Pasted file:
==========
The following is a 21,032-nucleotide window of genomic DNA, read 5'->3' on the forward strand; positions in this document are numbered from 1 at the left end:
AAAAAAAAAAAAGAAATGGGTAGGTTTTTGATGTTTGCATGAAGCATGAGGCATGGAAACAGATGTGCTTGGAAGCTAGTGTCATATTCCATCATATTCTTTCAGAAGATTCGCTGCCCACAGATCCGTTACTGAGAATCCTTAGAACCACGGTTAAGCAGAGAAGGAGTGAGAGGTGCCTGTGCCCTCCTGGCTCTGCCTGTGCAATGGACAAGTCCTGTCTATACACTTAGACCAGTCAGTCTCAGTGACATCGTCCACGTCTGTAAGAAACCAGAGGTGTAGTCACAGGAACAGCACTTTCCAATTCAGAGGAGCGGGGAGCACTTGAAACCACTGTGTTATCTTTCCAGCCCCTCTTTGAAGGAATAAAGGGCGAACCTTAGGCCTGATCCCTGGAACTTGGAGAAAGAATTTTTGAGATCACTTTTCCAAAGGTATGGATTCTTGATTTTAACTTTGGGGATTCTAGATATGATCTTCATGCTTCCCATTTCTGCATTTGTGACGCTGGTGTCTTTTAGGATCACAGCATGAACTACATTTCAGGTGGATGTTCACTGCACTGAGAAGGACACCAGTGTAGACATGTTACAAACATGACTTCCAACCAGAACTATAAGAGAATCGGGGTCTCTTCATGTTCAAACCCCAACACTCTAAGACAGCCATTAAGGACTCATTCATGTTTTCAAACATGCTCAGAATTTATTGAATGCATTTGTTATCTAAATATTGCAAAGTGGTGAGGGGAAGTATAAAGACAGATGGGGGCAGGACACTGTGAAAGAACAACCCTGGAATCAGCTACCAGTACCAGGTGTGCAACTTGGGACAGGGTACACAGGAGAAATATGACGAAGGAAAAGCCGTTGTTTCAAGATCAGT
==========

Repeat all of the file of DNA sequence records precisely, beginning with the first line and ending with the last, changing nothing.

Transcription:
The following is a 21,032-nucleotide window of genomic DNA, read 5'->3' on the forward strand; positions in this document are numbered from 1 at the left end:
AAAAAAAAAAAAGAAATGGGTAGGTTTTTGATGTTTGCATGAAGCATGAGGCATGGAAACAGATGTGCTTGGAAGCTAGTGTCATATTCCATCATATTCTTTCAGAAGATTCGCTGCCCACAGATCCGTTACTGAGAATCCTTAGAACCACGGTTAAGCAGAGAAGGAGTGAGAGGTGCCTGTGCCCTCCTGGCTCTGCCTGTGCAATGGACAAGTCCTGTCTATACACTTAGACCAGTCAGTCTCAGTGACATCGTCCACGTCTGTAAGAAACCAGAGGTGTAGTCACAGGAACAGCACTTTCCAATTCAGAGGAGCGGGGAGCACTTGAAACCACTGTGTTATCTTTCCAGCCCCTCTTTGAAGGAATAAAGGGCGAACCTTAGGCCTGATCCCTGGAACTTGGAGAAAGAATTTTTGAGATCACTTTTCCAAAGGTATGGATTCTTGATTTTAACTTTGGGGATTCTAGATATGATCTTCATGCTTCCCATTTCTGCATTTGTGACGCTGGTGTCTTTTAGGATCACAGCATGAACTACATTTCAGGTGGATGTTCACTGCACTGAGAAGGACACCAGTGTAGACATGTTACAAACATGACTTCCAACCAGAACTATAAGAGAATCGGGGTCTCTTCATGTTCAAACCCCAACACTCTAAGACAGCCATTAAGGACTCATTCATGTTTTCAAACATGCTCAGAATTTATTGAATGCATTTGTTATCTAAATATTGCAAAGTGGTGAGGGGAAGTATAAAGACAGATGGGGGCAGGACACTGTGAAAGAACAACCCTGGAATCAGCTACCAGTACCAGGTGTGCAACTTGGGACAGGGTACACAGGAGAAATATGACGAAGGAAAAGCCGTTGTTTCAAGATCAGT